Slayer at Myth, 11/8/13

Categories: Last Night
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Photo by Erik Hess

Slayer (Photo slideshow here)
With Gojira
Myth, Maplewood
Friday, November 8, 2013

Celebrating 32 years as a band, death metal pioneers Slayer have hit some obstacles in recent years. Co-founding guitarist Jeff Hanneman died at the beginning of 2013, and on-again off-again drummer Dave Lombardo was finally fired from the band. Despite the possibilities of new material for a future album, it has been stated by vocalist and bass player Tom Araya that even he doesn't know if Slayer is coming to its end.

Therefore it seemed fitting the band would reconfigure itself, as it has so many times before, for possibly their last go-around to finish out the year, which brought them to the Twin Cities Friday night.

See Also: Slayer's Tom Araya: I was fuming after Dave Lombardo's Facebook rant


Openers Gojira have been firing on all cylinders since last year's epic and further groundbreaking album, L'Enfant Suavage. As they discharged a symphony of angular metallic melodies, an immediate typhoon of a mosh pit erupted on the main floor that never even settled to a simmer for the entire night.

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Photos by Erik Hess

Determined bass drums wired the four members, and drove the French band's aggressive sound up a notch with each song. Gojira's inventive style combined math rock-like clusters of guitar, breakneck cymbal washes, and screeching melodies. Everyone in the packed house was submerged in the four piece's dissonant choruses and lead singer Joe Duplantier's growling vocals.

The sonic assault gave the Myth very short respites. During one, Duplantier's unsuspected candor and friendliness came through, "Anyone see us last time? Thanks for coming out again. You are all beautiful people."

As if catching themselves in a sweet moment, their music ignited the stage again for a couple more songs. With a light show that echoed the whiplash nature of Gorjira's music, the band continued to destroy the room. They finished off the short set with the precision of a race car and a similarly polite, "Merci beaucoup Minnesota! Slayer are up next."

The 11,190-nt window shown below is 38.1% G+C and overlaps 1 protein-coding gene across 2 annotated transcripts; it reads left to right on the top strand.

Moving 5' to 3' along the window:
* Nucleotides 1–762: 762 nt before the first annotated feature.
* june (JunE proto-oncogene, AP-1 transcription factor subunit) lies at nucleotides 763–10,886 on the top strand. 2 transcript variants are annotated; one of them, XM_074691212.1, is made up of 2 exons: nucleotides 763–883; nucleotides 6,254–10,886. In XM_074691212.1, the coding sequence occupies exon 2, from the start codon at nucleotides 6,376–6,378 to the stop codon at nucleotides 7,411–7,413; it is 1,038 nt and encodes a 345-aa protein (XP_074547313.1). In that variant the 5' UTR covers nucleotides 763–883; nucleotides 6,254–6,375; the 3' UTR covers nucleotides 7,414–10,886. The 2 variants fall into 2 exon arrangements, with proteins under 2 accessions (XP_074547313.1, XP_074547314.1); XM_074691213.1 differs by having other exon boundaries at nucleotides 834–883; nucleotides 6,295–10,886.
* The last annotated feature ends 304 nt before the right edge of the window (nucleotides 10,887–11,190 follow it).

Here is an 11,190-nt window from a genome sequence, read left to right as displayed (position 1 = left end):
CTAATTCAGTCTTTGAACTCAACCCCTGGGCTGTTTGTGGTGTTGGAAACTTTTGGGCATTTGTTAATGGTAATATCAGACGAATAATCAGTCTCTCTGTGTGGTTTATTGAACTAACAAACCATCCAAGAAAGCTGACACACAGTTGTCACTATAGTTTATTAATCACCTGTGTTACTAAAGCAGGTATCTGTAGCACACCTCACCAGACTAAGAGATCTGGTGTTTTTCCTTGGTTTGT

Touring with an "old school" set of their signature songs, the band was filled out with Slayer vet Paul Bostaph back on drums and Exodus's Gary Holt continuing to respectfully play Hanneman's parts on guitar. The band took to the stage in thick smoke and blood-red lights. The curtain came down to reveal the band along with a massive skull and four upside-down crosses. The backdrop and suffocating strains of "Hell Awaits" satiated the rushing crowd, who were headed toward the pit and ready for more punishing thrash metal. The unmistakable opening riffs from guitarist Kerry King and penetrating rhythms incited a mass of energy as Araya quickly growled in his trademark vocal style.

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Photos by Erik Hess

Slayer's earlier material "The Antichrist" and "Necrophiliac" provided a similar wallop as the wailing leads from King and Holt shot directly toward the unstoppable mass of bodies. Legs and elbows flew through the air like jagged debris at a garbage dump. Sporadic crews of security were consistently dragging victims from the crowd out to safety only to be confronted with more debauchery from the audience. Clearly everyone was savoring every millisecond of Slayer's nonstop, pounding onslaught.

Moving forward in their catalog, the twin lead intro of "Mandatory Suicide" and its straight-ahead rhythm once again only served as orders for more head-banging and magnificent energy release as Araya's vocal descriptions of warfare echoed through Holt's strenuous lead guitar and Bostaph's rolling bass drums.



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